Normal olfaction provides essential cues to allow early detection and avoidance of potentially hazardous situations. Thus, patients with impaired olfaction may be at increased risk of experiencing certain hazardous events such as cooking or house fires, delayed detection of gas leaks, and exposure to or ingestion of toxic substances.
To identify risk factors and potential trends over time in olfactory-related hazardous events in patients with impaired olfactory function.
Design, Setting, and Participants
Retrospective cohort study of 1047 patients presenting to a university smell and taste clinic between 1983 and 2013. A total of 704 patients had both clinical olfactory testing and a hazard interview and were studied. On the basis of olfactory function testing results, patients were categorized as normosmic (n = 161), mildly hyposmic (n = 99), moderately hyposmic (n = 93), severely hyposmic (n = 142), and anosmic (n = 209).
Patient evaluation including interview, examination, and olfactory testing.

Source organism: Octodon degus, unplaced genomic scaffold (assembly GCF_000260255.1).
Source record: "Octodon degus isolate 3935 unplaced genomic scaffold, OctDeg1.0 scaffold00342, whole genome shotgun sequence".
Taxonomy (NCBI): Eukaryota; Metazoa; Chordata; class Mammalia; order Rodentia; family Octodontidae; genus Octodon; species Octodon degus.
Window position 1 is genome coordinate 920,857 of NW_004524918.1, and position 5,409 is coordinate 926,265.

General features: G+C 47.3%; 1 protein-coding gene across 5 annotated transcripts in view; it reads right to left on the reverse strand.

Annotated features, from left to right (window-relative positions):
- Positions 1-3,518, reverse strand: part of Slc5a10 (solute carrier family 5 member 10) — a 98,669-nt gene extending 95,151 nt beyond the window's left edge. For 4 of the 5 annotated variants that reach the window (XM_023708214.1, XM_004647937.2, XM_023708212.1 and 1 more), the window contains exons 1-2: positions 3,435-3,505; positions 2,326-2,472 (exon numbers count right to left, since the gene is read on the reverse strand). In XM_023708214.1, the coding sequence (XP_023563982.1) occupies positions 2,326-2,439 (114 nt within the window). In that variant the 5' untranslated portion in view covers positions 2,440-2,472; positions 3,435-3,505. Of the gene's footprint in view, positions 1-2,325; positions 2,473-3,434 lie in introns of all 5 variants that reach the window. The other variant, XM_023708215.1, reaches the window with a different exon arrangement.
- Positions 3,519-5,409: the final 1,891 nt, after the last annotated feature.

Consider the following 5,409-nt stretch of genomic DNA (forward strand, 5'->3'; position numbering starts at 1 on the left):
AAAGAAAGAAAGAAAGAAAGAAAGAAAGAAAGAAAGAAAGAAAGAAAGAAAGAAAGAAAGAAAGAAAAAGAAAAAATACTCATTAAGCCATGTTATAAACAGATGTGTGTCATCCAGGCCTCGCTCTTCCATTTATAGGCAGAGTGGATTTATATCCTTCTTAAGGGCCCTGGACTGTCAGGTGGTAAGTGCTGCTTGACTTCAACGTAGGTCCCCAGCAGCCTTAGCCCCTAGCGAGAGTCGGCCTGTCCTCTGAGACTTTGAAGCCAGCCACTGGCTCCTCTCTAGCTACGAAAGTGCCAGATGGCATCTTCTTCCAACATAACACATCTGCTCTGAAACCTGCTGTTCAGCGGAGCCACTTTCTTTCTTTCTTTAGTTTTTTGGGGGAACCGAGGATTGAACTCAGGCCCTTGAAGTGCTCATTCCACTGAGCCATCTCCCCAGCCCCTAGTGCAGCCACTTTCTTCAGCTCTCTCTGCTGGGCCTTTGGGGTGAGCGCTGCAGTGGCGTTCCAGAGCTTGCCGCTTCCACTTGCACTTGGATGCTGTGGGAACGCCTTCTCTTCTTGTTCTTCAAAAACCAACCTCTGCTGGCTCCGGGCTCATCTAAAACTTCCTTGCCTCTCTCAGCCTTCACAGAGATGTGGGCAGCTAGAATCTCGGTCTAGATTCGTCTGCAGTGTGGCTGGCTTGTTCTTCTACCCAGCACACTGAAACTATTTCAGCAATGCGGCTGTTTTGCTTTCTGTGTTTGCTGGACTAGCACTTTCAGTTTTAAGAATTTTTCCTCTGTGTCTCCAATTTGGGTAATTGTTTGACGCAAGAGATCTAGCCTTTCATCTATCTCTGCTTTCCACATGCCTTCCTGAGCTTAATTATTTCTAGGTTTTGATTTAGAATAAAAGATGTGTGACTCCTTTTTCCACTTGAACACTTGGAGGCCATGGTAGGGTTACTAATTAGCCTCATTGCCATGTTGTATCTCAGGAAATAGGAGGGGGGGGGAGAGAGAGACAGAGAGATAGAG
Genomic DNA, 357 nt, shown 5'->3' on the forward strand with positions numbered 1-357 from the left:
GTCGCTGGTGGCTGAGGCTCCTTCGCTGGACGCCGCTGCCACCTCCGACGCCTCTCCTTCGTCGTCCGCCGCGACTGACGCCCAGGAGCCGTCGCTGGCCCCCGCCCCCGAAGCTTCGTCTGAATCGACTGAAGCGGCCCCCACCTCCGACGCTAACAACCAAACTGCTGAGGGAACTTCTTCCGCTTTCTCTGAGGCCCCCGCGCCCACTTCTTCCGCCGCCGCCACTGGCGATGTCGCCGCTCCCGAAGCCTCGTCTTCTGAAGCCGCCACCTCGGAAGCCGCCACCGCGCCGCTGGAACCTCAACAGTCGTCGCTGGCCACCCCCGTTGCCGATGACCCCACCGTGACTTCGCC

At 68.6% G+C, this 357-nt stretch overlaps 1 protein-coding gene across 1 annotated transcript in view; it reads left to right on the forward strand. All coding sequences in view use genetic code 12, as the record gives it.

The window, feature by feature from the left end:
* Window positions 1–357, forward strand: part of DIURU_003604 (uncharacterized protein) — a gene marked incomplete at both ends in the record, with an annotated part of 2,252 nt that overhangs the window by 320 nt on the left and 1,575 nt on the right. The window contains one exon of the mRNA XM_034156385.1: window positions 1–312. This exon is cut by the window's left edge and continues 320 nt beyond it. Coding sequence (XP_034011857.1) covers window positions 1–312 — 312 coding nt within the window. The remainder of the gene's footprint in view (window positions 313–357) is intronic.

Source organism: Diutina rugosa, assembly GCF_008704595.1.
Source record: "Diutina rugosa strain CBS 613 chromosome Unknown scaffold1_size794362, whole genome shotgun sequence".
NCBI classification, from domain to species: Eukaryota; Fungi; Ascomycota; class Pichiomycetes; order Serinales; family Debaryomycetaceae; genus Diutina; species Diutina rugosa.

Main Outcomes and Measures
Incidence of specific olfaction-related hazardous events (ie, burning pots and/or pans, starting a fire while cooking, inability to detect gas leaks, inability to detect smoke, and ingestion of toxic substances or spoiled foods) by degree of olfactory impairment.
The incidence of having experienced any hazardous event progressively increased with degree of impairment: normosmic (18.0%), mildly hyposmic (22.2%), moderately hyposmic (31.2%), severely hyposmic (32.4%), and anosmic (39.2%). Over 3 decades there was no significant change in the overall incidence of hazardous events. Analysis of demographic data (age, sex, race, smoking status, and etiology) revealed significant differences in the incidence of hazardous events based on age (among 397 patients <65 years, 148 [37.3%] with hazardous event, vs 31 of 146 patients ≥65 years [21.3%]; P < .001), sex (among 278 women, 106 [38.1%] with hazardous event, vs 73 of 265 men [27.6%]; P = .009), and race (among 98 African Americans, 41 [41.8%] with hazardous event, vs 134 of 434 whites [30.9%]; P = .04).
Conclusions and Relevance
Increased level of olfactory impairment portends an increased risk of experiencing a hazardous event. Risk is further impacted by individuals’ age, sex, and race. These results may assist health care practitioners in counseling patients on the risks associated with olfactory impairment.